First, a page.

This website seeks to encourage researchers and collectors to discover and study obscure ephemera that document American culture and life.  Worldcat reveals that most of the items that I post cannot be found in more than a few research libraries–often none at all.  Alternately, research libraries do not bother to catalog ephemeral publications like these.  I believe, however, that because these were distributed free, or at nominal cost, to consumers, they were the publications most likely to make their way into homes and be read by large numbers of Americans.

I acquire pre-1960 examples of the kinds of publications that prove so useful when scholars study 19th-Century America.  The limited competition that I encounter for them suggests that libraries, which could easily outbid me, have little interest in post-Civil War and 20th-century ephemeral publications in general.

I try to anticipate what materials future historians will find useful.  Being an historian first and a collector second, I organized this website to encourage others to do this too—even if this means new competition for me. I am aware that I could be wrong in prizing particular ephemera or even whole classes of ephemera.  I may even be wrong to encourage scholars to study obscure ephemeral publications; these may be obscure for good reason. will permit me to share with others the information and imagery that I am acquiring, and to benefit from the knowledge, intelligence and experience of other scholars and collectors.  Please contact me with your impressions of the site.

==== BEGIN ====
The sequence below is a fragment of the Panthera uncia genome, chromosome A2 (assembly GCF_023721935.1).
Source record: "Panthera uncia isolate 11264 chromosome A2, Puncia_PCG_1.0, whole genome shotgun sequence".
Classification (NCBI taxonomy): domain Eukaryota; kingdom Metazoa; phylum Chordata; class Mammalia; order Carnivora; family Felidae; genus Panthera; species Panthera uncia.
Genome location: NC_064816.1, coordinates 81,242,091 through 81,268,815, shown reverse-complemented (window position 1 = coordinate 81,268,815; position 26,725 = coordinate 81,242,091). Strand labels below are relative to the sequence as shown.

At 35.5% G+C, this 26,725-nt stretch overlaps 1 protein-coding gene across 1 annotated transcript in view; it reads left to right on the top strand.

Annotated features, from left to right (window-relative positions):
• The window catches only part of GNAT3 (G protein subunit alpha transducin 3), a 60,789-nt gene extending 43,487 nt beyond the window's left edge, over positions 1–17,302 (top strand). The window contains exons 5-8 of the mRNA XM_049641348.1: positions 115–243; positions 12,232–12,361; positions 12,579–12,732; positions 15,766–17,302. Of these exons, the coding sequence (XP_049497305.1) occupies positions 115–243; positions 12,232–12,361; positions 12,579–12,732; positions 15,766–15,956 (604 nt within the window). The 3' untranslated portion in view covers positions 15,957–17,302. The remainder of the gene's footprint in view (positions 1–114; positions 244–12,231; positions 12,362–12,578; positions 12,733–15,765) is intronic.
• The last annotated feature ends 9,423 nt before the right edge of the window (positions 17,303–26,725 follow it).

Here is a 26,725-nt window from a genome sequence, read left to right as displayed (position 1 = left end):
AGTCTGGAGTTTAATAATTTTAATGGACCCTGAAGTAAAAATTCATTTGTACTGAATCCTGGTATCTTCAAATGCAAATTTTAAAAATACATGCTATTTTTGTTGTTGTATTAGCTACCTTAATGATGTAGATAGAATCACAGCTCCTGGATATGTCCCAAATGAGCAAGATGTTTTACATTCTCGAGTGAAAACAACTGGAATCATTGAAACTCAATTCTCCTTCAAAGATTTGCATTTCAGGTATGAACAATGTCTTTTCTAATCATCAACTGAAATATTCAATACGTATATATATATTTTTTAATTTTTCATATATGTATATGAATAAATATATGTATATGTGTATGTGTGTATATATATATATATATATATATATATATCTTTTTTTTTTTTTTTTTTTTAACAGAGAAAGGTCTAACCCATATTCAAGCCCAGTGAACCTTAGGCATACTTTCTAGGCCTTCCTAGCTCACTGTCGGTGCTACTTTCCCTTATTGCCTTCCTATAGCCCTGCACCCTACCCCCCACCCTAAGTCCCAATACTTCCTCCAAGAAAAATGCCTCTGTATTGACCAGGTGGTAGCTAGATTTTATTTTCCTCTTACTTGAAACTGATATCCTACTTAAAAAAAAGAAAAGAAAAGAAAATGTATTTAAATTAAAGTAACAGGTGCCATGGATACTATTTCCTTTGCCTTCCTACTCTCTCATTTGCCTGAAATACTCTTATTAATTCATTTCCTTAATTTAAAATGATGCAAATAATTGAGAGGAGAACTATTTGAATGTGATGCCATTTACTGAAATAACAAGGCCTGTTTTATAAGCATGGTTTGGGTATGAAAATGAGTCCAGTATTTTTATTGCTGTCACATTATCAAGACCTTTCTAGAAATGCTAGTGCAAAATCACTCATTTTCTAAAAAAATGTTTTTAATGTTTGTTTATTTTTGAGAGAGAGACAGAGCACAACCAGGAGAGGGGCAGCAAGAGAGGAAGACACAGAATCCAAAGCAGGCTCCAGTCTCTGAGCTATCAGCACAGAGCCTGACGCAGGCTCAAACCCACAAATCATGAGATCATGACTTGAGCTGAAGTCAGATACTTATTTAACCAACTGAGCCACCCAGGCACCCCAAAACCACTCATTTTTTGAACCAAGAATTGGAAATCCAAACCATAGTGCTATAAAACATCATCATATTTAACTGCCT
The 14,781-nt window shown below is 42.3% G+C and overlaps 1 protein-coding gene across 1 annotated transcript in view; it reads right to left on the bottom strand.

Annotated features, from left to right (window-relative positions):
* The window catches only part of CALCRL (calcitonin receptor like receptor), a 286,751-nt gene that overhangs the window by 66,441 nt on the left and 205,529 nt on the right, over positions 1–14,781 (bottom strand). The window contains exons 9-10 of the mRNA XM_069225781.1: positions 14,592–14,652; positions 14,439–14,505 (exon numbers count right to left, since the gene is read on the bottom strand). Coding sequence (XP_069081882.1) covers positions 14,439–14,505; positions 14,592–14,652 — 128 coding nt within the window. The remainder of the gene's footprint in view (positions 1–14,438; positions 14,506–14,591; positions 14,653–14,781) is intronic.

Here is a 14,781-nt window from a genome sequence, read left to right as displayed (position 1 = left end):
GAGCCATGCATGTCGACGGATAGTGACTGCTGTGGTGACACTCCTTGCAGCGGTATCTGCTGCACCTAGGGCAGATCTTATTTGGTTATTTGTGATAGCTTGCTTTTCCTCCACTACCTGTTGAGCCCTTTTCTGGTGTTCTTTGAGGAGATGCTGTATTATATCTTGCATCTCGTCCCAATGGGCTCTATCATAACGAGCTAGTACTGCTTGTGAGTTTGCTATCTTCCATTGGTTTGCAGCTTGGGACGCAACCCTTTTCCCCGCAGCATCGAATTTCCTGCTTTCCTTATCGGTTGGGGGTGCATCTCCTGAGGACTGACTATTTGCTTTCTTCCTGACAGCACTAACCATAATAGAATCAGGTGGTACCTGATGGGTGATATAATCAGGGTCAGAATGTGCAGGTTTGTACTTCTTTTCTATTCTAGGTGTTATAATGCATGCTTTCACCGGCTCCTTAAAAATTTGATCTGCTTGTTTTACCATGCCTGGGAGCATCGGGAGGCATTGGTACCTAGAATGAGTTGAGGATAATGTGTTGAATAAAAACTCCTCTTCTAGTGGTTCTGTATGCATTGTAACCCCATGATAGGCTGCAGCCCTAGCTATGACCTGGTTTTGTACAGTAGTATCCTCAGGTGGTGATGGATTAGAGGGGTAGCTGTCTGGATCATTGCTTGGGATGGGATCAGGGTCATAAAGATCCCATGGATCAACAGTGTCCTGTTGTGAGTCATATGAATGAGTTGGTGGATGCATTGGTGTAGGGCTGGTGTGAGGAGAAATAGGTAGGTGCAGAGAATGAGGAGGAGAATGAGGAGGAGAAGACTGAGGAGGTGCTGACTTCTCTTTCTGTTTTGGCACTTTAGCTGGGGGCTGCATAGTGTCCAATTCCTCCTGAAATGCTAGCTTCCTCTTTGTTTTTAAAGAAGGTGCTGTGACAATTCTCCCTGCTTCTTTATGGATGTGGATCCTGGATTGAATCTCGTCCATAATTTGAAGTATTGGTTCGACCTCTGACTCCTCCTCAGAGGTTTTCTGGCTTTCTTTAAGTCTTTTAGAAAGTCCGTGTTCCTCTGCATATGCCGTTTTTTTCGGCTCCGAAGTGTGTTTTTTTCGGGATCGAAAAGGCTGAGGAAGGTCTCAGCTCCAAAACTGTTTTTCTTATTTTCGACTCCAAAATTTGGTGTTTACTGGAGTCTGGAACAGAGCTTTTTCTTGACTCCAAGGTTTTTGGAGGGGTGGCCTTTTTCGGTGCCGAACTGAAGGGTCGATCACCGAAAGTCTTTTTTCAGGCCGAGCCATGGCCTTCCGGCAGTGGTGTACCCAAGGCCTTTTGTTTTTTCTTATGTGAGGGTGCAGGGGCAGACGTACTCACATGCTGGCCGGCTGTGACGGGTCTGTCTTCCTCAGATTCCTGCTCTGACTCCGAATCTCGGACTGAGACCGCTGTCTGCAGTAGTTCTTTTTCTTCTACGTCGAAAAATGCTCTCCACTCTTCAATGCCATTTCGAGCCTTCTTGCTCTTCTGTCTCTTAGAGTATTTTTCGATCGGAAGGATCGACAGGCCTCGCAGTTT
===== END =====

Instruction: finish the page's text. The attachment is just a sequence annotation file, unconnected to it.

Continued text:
~ Saul Zalesch


1916 Charity Bazar for German War Widows

Book, gallery


Why It's Interesting

This fascinating program for a bazar held at Madison Square Garden in New York in 1916 reminds us that before America entered World War I, more citizens probably favored the Axis than the Allies because being of German or Irish descent.  This program preserves a floor plan for the bazar, has many full page ads for banks and one for Budweiser, and has photos of those who organized the bazar and lists of the names of committee members, sponsors, patrons, and supporters.  Many of the officers shown were Jewish, including its Chairman Emanuel Baruch, demonstrating that the anti-Semitism identified with Germany was either not then active or set aside for the occasion.  Several celebrities lent their names to this cause, including opera singer Mme Schumann-Heink.

It seems likely that these Americans regretted their participation as soon as America entered the War.  Anti-German sentiment was much stronger during WWI than during WWII–when the Germans actually earned the kind of savage propaganda that was the norm from 1917-19. Baltimore, where I grew up, renamed German Street Redwood Street, after the first American killed in battle.  I suspect that copies of this program were quickly destroyed or discarded from simple prudence.  Only one library reports possessing a copy.